Health in Eritrea

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Over two-thirds of the population lives below the national poverty line and the vast majority in rural areas, about one-third of the population lives in extreme poverty and more than half survives on less than US$1 per day. Nevertheless, Eritrea is one of the few countries to be on target to meet its Millennium Development Goal (MDG) targets for health.[1] Researchers at the Overseas Development Institute have identified the high prioritisation of health and education both within the government and amongst Eritreans at home and abroad. Innovative multi-sectoral approaches to health were also identified with the success.[1]

Health care and welfare resources generally are believed to be poor, although reliable information about conditions is often difficult to obtain.[1] In 2001, the most recent year for which figures are available, the Eritrean government spent 5.7 percent of gross domestic product on national health accounts. The World Bank's World DataBank estimated that in 2004 there were only 50 physicians per 100,000 people in Eritrea,[1] while the World Health Organization (WHO) estimated only 3. The two-year war with Ethiopia, coming on the heels of a 30-year struggle for independence, negatively affected the health sector and the general welfare. The rate of prevalence of human immunodeficiency virus/acquired immune deficiency syndrome (HIV/AIDS), although low by sub-Saharan African standards, was high enough at 2.7 percent in 2003 to be considered a generalized epidemic.

In the decade since 1995, however, impressive results have been achieved. Life expectancy at birth has increased from 39.1 in 1960 to 59.5 years in 2008, maternal and child mortality rates have dropped dramatically and the health infrastructure has been expanded (please see table).[1] In 2008 average life expectancy was slightly less than 63 years, according to the WHO. Immunisation and child nutrition has been tackled by working closely with schools in a multi-sectoral approach; the number of children vaccinated against measles almost doubled in seven years, from 40.7% to 78.5% and the underweight prevalence among children decreased by 12% in 1995–2002 (severe underweight prevalence by 28%).[1] This has helped to some small extent even out rural-urban and rich-poor inequity in health.[1]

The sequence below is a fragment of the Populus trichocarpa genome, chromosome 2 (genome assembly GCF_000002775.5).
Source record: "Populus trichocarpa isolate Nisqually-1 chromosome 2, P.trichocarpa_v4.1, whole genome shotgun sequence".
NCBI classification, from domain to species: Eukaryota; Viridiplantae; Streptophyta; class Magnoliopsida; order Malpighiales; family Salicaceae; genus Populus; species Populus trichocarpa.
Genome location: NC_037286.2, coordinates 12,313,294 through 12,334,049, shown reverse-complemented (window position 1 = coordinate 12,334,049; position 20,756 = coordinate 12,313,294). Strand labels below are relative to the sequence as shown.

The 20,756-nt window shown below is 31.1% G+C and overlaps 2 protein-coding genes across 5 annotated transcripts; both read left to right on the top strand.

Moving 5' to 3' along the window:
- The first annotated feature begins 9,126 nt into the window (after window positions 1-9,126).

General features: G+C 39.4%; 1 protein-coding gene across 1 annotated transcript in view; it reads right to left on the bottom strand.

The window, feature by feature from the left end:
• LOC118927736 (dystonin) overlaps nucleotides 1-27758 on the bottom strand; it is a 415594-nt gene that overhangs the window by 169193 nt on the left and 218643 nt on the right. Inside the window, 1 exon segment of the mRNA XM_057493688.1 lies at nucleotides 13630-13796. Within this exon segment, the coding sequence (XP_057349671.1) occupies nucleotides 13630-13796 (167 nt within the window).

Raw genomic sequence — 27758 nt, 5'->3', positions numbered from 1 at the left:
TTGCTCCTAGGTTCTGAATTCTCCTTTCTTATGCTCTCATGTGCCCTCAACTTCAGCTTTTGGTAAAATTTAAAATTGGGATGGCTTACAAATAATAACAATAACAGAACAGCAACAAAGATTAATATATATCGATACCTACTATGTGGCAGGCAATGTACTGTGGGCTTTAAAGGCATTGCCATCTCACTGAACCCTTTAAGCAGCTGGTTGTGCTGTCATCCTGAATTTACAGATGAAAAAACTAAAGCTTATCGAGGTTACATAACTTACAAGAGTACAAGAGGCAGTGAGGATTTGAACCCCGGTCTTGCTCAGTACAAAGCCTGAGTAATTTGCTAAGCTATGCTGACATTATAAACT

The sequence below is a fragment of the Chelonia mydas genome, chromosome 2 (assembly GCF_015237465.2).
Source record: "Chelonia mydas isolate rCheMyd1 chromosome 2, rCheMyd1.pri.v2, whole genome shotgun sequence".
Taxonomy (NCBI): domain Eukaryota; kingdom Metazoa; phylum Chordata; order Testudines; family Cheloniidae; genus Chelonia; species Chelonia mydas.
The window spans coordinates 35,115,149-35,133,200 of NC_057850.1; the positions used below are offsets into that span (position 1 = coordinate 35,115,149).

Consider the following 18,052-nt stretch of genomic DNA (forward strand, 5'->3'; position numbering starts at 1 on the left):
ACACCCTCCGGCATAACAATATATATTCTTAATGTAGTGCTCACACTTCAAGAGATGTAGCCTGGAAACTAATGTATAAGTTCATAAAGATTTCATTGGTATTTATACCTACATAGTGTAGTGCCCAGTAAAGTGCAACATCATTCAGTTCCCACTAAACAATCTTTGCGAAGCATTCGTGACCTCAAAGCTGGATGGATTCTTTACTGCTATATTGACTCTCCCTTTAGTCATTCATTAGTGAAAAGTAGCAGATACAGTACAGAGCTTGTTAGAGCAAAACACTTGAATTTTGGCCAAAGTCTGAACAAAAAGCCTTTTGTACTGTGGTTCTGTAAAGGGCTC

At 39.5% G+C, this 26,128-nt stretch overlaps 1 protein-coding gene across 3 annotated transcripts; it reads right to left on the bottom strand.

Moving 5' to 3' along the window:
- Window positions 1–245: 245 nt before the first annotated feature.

Malaria control is an important component of the Eritrean preventive health policy. The National Malaria Protection Unit of the Ministry of Health has registered tremendous improvements in reducing malarial mortality by as much as 85% and the number of cases by 92% between 1998 and 2006.[1][2] These impressive gains are the result of the Ministry of Health "...running [a] strong and effective national programme..."[3]

In 2003 Eritrea opened its first medical college in an effort to narrow the healthcare worker gap. By 2012 the medical college's graduates will triple the number of pediatricians and double the number of surgeons in Eritrea.[4]

Then Now Source
Life expectancy 39.1 (1960) 77.19 (2013) CIA Fact book
Under five mortality rate per 1,000 live births 205 (1975) 39.38 (2013) CIA Fact book
Immunisation coverage (measles) 34% (1993) 95% (2008) MDG Indicators
Children underweight 43.7% (1995) 38.4% (2002) DHS 1995/DHS 2002
Maternal mortality ratio per 100,000 live births 998 (1995) 240 (2013) CIA Fact Book
Antenatal care coverage 48.9% (1995) 70.3%(2002) DHS 1995/DHS 2002
Births attended by skilled health personnel 20.6% (1995) 28.3% (2002) DHS 1995/DHS 2002
Health infrastructure 16 hospitals; 4 health centres; 106 health stations (1991) 25 hospitals; 52 health centres; 180 health stations; 113 clinics (2008) MoH (2008) and WHO (2009)
Physicians (per 1,000 people) 0.2 (1993) 0.5 (2004) World DataBank


  1. ^ a b c d e f g h Romina Rodríguez Pose and Fiona Samuels 2010. Progress in health in Eritrea: Cost-effective inter-sectoral interventions and a long-term perspective. London: Overseas Development Institute
  2. ^ "Malaria Mortality Rate Decreases by 85%". 2005-03-07. Retrieved 2006-10-02.[dead link]
  3. ^ Greenwood, Brian (2004-08-19). "Between hope and a hard place". Nature. 430 (7002): 926–927. doi:10.1038/430926a. PMID 15318230. Retrieved 2006-10-02.
  4. ^ "The Partnership for Eritrea Graduate Medical Education in Pediatrics, Surgery and OB/GYN" (PDF) (Press release). Physicians for Peace. Archived from the original (PDF) on 2011-07-27. Retrieved 2009-08-24.

 This article incorporates public domain material from the Library of Congress Country Studies website